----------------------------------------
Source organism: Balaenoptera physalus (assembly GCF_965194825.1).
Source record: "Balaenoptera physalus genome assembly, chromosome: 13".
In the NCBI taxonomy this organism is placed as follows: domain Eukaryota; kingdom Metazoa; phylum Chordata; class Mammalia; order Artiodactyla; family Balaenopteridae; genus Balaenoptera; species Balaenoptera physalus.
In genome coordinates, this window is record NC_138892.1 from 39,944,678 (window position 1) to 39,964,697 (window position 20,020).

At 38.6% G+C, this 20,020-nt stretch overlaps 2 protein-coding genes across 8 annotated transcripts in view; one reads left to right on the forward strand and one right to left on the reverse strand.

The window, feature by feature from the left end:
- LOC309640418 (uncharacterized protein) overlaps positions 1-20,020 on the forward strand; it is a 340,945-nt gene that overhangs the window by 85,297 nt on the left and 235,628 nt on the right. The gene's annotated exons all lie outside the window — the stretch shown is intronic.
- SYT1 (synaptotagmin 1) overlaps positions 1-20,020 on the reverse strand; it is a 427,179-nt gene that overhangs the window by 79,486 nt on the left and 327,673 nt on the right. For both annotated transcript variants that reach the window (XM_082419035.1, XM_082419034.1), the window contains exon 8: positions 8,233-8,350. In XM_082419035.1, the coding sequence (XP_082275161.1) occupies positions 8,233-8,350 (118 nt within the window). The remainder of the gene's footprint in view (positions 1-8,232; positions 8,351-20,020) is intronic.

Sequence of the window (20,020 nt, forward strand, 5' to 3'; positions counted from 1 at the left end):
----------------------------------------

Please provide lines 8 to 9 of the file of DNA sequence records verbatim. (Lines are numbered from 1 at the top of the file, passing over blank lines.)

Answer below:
- SYT1 (synaptotagmin 1) overlaps positions 1-20,020 on the reverse strand; it is a 427,179-nt gene that overhangs the window by 79,486 nt on the left and 327,673 nt on the right. For both annotated transcript variants that reach the window (XM_082419035.1, XM_082419034.1), the window contains exon 8: positions 8,233-8,350. In XM_082419035.1, the coding sequence (XP_082275161.1) occupies positions 8,233-8,350 (118 nt within the window). The remainder of the gene's footprint in view (positions 1-8,232; positions 8,351-20,020) is intronic.

Sequence of the window (20,020 nt, forward strand, 5' to 3'; positions counted from 1 at the left end):